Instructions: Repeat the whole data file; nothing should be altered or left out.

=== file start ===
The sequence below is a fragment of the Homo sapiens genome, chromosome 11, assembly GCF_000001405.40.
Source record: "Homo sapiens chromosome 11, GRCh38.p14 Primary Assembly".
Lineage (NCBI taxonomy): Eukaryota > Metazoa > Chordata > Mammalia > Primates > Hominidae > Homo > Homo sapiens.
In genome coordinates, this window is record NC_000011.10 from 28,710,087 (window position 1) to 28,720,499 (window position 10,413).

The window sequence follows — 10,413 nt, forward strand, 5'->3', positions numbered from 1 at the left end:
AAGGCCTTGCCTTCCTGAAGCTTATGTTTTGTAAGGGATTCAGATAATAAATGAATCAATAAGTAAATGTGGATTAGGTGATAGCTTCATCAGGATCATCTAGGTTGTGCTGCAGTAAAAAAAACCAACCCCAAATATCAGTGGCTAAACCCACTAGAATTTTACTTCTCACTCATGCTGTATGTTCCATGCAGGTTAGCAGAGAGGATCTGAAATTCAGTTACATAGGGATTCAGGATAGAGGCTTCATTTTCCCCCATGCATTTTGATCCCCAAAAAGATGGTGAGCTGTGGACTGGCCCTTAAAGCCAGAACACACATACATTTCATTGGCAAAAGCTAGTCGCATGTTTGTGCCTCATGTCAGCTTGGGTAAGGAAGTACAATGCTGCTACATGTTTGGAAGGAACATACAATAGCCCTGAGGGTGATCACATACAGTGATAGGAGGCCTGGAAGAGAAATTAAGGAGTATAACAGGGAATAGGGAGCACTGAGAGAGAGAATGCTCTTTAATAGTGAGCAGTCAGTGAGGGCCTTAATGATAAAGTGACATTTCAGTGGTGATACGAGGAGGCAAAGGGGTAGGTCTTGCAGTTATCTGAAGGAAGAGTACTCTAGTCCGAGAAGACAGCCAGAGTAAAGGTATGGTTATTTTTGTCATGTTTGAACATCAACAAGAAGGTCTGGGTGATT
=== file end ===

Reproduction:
The sequence below is a fragment of the Homo sapiens genome, chromosome 11, assembly GCF_000001405.40.
Source record: "Homo sapiens chromosome 11, GRCh38.p14 Primary Assembly".
Lineage (NCBI taxonomy): Eukaryota > Metazoa > Chordata > Mammalia > Primates > Hominidae > Homo > Homo sapiens.
In genome coordinates, this window is record NC_000011.10 from 28,710,087 (window position 1) to 28,720,499 (window position 10,413).

The window sequence follows — 10,413 nt, forward strand, 5'->3', positions numbered from 1 at the left end:
AAGGCCTTGCCTTCCTGAAGCTTATGTTTTGTAAGGGATTCAGATAATAAATGAATCAATAAGTAAATGTGGATTAGGTGATAGCTTCATCAGGATCATCTAGGTTGTGCTGCAGTAAAAAAAACCAACCCCAAATATCAGTGGCTAAACCCACTAGAATTTTACTTCTCACTCATGCTGTATGTTCCATGCAGGTTAGCAGAGAGGATCTGAAATTCAGTTACATAGGGATTCAGGATAGAGGCTTCATTTTCCCCCATGCATTTTGATCCCCAAAAAGATGGTGAGCTGTGGACTGGCCCTTAAAGCCAGAACACACATACATTTCATTGGCAAAAGCTAGTCGCATGTTTGTGCCTCATGTCAGCTTGGGTAAGGAAGTACAATGCTGCTACATGTTTGGAAGGAACATACAATAGCCCTGAGGGTGATCACATACAGTGATAGGAGGCCTGGAAGAGAAATTAAGGAGTATAACAGGGAATAGGGAGCACTGAGAGAGAGAATGCTCTTTAATAGTGAGCAGTCAGTGAGGGCCTTAATGATAAAGTGACATTTCAGTGGTGATACGAGGAGGCAAAGGGGTAGGTCTTGCAGTTATCTGAAGGAAGAGTACTCTAGTCCGAGAAGACAGCCAGAGTAAAGGTATGGTTATTTTTGTCATGTTTGAACATCAACAAGAAGGTCTGGGTGATT